Even if your most recent meal was a steak, the headlines still sound like a doomsday scenario: Global demand for beef will jump 95 per cent between 2006 and 2050, and the resulting emissions could spell ruin for the environment.
In other words, we can afford to cut back, both culturally and nutritionally. What about the freshly minted middles-class citizens in China, Brazil, and other developing nations who can afford to eat meat regularly? They don’t need to stop eating beef either, according to the report, nor do those for whom regular meat consumption is both a dream and a nutritional imperative. The report, in short, argues for a change in our relationship to beef in particular and meat in general — not a disavowal of it.
"We need to bring [meat consumption] down in high-consuming countries, peak it early in rising countries and increase it in countries that aren’t getting what they need right now."
"We need to bring [meat consumption] down in high-consuming countries, peak it early in rising countries and increase it in countries that aren’t getting what they need right now," said Ranganathan.
The diet scenarios laid out in the paper range from “realistic” to “ambitious”. The authors point out that “none of the scenarios sought to turn everyone into a vegetarian”. Shift one cuts the over-consumption of calories, shift two reduces animal protein consumption overall, and shift three focuses on cutting back on beef consumption. Different degrees of change, with varying feasibility, are considered for each shift. In shift two, for example, the researchers examine the probable effect of both a large-scale adoption of the traditional Mediterranean diet (which includes small amounts of red meat) and broad adoption of vegetarianism in areas that over-consume protein.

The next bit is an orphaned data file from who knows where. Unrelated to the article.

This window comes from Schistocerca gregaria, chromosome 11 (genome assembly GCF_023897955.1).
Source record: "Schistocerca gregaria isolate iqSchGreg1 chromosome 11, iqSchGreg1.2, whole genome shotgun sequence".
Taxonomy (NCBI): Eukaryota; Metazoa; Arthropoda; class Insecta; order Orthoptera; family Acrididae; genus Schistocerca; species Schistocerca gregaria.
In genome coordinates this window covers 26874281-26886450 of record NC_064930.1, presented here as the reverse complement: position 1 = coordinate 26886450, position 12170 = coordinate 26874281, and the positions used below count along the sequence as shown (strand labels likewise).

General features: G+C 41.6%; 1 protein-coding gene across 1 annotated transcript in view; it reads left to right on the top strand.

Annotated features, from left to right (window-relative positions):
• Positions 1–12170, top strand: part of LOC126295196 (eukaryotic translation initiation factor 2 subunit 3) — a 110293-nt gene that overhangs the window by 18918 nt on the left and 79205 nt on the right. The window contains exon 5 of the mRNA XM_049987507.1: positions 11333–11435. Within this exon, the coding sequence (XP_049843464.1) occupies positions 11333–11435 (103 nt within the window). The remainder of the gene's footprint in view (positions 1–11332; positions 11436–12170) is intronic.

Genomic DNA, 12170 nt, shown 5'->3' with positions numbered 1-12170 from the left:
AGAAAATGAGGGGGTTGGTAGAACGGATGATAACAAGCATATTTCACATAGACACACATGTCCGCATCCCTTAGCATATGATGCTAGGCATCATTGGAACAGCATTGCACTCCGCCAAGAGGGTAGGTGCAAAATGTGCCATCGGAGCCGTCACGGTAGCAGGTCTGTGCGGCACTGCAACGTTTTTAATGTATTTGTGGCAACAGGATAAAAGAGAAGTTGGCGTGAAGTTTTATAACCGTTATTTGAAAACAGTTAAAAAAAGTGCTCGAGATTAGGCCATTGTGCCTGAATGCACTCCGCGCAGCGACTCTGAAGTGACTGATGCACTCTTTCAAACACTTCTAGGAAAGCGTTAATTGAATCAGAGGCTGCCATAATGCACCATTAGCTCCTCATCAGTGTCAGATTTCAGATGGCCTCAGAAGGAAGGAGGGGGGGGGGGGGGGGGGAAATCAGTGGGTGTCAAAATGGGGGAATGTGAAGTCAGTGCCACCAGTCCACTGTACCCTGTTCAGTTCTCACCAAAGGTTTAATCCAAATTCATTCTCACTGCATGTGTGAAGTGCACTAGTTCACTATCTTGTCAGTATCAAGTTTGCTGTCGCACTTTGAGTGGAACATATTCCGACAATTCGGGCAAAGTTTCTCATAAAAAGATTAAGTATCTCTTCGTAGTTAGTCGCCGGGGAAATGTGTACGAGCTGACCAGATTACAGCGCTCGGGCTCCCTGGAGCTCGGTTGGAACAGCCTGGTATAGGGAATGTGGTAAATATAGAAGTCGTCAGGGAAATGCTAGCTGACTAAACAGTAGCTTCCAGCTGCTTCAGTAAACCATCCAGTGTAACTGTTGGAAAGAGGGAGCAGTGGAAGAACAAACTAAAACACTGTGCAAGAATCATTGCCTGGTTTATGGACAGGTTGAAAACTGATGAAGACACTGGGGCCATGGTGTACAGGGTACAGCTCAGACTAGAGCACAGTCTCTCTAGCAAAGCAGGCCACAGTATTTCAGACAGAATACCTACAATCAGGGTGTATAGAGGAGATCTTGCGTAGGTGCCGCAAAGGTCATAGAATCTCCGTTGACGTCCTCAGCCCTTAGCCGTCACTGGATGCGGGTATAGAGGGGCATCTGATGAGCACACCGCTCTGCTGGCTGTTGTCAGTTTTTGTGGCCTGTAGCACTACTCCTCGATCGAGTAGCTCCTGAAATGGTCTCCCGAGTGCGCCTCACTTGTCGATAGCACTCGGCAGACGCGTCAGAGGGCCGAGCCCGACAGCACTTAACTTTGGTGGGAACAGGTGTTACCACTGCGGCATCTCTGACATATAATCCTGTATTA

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To make these alterations happen, Ranganathan and her coauthors believe that more than public education campaigns and actions like Meatless Monday will be required. Without private industry getting involved and making plant-based proteins and other low-emission foods available widely and cheaply, none of these diet shifts can happen, she says. She notes that the increased interest in where food comes from and how it is produced and what goes into it could help presage the type of consumer demand needed to make low-emissions products mainstream. Still, the focus on how food is produced — is it organic, grass-fed, cage-free, free-range, pasture-raised, antibiotic-free, cruelty free, gluten-free? — isn’t exactly helping with the emissions side of things.
“You might have the most sustainably produced beef, but it would still have more of an impact than other foods,” she said. In terms of emissions, water and land use, factory-farm-raised chicken would be a better choice.
However, such trade-offs contradict the argument that some environmentalists and food activists have made about the positive role grazing cattle can play vis-à-vis pastureland, water use, carbon storag, and climate change. In her book Defending Beef: The Case for Sustainable Meat Production, Nicolette Hahn Niman calculates that, depending on how and where cattle are raised, 450 grams of beef requires the equivalent amount of water needed to grow a kilogram of rice. While still greater than the water demands of a staple food like rice, it is not exponentially so, as the World Resource Institute (WRI) report and many other present it as being. (Nutritionally, a serving of beef has more protein than rice and contains vitamin B, iron, zinc and amino acids only found in small amounts, if at all, in the grain.) Properly managed grazing can also help to revitalise grassland habitats, which excel at storing carbon.
Raganathan and her coauthors don’t expect everyone to go vegan or vegetarian. “We do think they can have a significant impact on their diet just by making small changes to their consumption of animal-based production — specifically beef and dairy - and making switches to poultry and pork and eating less of it,” she continued. “Not giving it up, just eating less of it.”